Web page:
I have discovered and perfected a process for treating the textile fabric of a garment with a thermoplastic film so as to increase its abrasion resistance and tensile strength, but which will not result in a textile garment having any of the aforementioned undesirable characteristics. In my process, a thermoplastic film is coalesced with the textile fabric in such a manner as to partially encapsulate the fibers of the fabric on one surface of the fabric. Preferably, this reinforcement is made at locations on the garment subjected to severe stresses. Because the fibers are partially encapsulated, the bonding strength of the film to the fabric is such that the film will not peel after repeated use and cleaning of the garment. The film is not visible on the outer surface of the fabric, so that the reinforcement may be applied to isolated areas of a textile garment.
Furthermore, I have been able to control the encapsulation of the Lfibers of the fabric to the extent that the interstices in the fabric are not filled by the film, leaving the fabric porous. Thus heat transfer through the fabric remains unblocked, and evaporation of perspiration can take place, rendering the garment comfortable for wear.
I have also discovered that the temperature used in the oven of the Koratron process is ideal for coalescence of the film and fabric in the manner stated heretofore. This enables me to carry out both processes at the same time, preserving valuable production time. It also enables rne to reinforce the weakened fibers of permanent-creased fabrics on textile garments, such as slacks.'
Accordingly, it is an object of this invention to provide an improved, reinforced textile garment, exhibiting increased wear resistance and tensile strength, but which retains the desirable qualities of porosity, invisibility of the reinforcement, and crease retention.
A further object of this invention is to provide a method for manufacturing such improved textile garments, said method being susceptible of being carried out simultaneously with a process for imparting a permanent crease on the garment.
Further objects and advantages of the invention will become apparent from the following description and claims, and from the accompanying drawings, wherein:
FIGURE 1 shows a cross-section through the faces of `the textile fabric of the garment after it has been treated in accordance with the present invention;
FIGURE 2 shows a treated surface of the fabric.
FIGURE 3 is an elevational View of a pair of slacks turned inside out, whose inner surface fabric has been reinforced in accordance with this invention, at the area of the knees; and
FIGURE 4 is a fragmentary crossJsectional view illustrating the initial step in my process of -applying the reinforcing film to the garment illustrated in FIGURE 3.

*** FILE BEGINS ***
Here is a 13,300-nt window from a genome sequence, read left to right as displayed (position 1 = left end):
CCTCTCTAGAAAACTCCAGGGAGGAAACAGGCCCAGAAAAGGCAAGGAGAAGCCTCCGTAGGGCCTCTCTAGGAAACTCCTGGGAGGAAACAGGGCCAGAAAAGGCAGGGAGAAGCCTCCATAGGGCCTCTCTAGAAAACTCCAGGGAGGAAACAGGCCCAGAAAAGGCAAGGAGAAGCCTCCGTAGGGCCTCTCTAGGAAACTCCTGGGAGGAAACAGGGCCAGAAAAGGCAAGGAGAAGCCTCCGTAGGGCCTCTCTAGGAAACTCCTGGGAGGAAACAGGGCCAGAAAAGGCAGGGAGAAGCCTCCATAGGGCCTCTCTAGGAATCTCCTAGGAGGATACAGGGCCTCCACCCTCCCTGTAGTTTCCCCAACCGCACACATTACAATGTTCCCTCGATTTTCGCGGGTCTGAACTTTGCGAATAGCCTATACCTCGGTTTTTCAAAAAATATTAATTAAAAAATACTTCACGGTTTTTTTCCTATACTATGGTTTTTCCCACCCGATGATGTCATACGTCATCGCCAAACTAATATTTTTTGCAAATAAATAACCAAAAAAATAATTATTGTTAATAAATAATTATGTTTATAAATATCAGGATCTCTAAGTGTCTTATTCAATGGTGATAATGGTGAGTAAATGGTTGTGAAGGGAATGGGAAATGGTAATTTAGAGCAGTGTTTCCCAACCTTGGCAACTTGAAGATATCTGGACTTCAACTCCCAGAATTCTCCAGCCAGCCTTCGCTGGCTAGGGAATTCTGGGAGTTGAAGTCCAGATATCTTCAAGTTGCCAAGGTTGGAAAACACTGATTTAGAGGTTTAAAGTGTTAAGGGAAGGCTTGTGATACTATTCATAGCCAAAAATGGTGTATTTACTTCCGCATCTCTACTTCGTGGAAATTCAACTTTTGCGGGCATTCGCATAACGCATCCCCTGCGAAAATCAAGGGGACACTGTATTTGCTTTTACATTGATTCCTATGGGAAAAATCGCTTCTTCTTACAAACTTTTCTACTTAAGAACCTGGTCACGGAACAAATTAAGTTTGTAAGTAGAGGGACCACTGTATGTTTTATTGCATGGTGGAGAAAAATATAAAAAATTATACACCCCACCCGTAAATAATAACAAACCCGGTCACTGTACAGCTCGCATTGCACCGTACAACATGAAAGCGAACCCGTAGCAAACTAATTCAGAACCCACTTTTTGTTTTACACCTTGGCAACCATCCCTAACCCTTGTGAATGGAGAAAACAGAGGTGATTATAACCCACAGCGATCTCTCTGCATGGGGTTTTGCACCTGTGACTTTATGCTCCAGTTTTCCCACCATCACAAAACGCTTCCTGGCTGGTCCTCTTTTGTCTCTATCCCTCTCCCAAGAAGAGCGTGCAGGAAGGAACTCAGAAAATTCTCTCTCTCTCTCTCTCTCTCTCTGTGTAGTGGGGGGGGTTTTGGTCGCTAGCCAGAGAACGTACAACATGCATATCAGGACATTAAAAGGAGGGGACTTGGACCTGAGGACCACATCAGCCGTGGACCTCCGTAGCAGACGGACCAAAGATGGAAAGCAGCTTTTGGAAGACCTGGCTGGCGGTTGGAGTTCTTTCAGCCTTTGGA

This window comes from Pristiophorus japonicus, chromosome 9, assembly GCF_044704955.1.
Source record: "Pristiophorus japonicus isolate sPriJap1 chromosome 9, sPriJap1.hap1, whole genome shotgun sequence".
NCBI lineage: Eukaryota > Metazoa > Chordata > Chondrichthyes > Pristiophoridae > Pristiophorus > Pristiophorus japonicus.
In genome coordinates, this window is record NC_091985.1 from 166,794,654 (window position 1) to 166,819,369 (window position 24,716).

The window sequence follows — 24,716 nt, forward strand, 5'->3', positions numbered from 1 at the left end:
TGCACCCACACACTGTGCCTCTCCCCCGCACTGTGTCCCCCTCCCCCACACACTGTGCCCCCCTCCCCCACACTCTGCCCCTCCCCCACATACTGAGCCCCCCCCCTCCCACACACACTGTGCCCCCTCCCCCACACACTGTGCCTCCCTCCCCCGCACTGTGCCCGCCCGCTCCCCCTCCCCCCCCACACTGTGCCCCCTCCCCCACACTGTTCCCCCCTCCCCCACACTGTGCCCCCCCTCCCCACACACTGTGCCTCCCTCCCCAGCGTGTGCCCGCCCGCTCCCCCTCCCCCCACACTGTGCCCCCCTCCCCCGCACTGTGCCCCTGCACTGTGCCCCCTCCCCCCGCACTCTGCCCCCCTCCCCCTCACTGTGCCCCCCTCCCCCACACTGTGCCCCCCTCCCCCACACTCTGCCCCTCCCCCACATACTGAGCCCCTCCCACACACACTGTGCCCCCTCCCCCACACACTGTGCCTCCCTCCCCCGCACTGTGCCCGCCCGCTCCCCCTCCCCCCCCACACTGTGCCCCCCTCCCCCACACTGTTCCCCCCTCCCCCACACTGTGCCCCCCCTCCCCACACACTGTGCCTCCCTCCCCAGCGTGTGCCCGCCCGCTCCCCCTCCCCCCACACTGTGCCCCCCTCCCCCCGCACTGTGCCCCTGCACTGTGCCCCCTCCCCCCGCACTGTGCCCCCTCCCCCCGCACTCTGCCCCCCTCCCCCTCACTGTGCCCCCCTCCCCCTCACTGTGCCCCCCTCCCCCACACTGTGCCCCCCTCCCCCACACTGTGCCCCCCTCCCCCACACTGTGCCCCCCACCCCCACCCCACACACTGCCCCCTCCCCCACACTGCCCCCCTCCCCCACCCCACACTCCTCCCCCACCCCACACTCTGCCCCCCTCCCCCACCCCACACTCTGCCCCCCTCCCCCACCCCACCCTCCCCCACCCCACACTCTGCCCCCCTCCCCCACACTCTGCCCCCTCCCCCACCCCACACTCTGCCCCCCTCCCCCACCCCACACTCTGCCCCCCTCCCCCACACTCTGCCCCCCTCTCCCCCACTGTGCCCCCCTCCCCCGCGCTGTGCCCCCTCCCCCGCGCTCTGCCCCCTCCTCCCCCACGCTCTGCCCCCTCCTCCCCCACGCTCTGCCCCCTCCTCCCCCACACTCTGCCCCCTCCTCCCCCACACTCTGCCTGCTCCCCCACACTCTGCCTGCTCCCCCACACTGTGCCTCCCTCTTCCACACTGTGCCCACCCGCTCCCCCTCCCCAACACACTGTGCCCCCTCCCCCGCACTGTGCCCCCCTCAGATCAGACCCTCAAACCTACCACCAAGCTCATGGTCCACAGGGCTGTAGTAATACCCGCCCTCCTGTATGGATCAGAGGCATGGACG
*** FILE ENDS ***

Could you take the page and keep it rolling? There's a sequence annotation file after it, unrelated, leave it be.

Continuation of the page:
Referring now in detail to the drawing, wherein like numerals indicate like elements throughout theseveral views, a textile garment fabric 10, treated in accordance with the method of the present invention, is illustrated.
Fabric includes warp fibers 12, interwoven with filling fibers 14. The interstices 16 between the adjacent woven fibers are substantially porous, as shown.
A thermoplastic film 18, applied to fabric 10, partially encapsulates the fibers adjacent the inner surface 20 of the fabric of the garment. As shown in FIGURES 1 and 2, film 18 incompletely wraps around a major portion of each of the fibers adjacent surface 20, and coats a minor portion of the inner surface of the fibers adjacent outer fabric surface 22. Because film 18 wraps around the fibers adjacent inner surface 20, the interstices 16 remain substantially porous, except that film 18 will pick up4 the thin nap hairs 24 on adjacent fibers and adhesively lock them together across the interstices 16, forming a network 26. The nap hairs 24 adjacent outer surface 22 of fabric 10 remain free, and outer surface 22 is not coated with film 18.
Film 18, partially encapsulating the fibers of fabric 10, will not peel from the fabric because they are bonded to a major portion of the surfaces of at least some of the fibers. Yet, the film does not soak through the fibers, or encapsulate the fibers adjacent outer surface 22, and is hence hidden.
The film 18 increases the tensile strength and wear resistance of fabric 10, and provides a firm backing for the outer surface 24 of the fabric by locking the fibers adjacent thereto in place to resist abrasion. `Portions of the nap of the fibers are also locked together to form a network which further strengthens the fabric.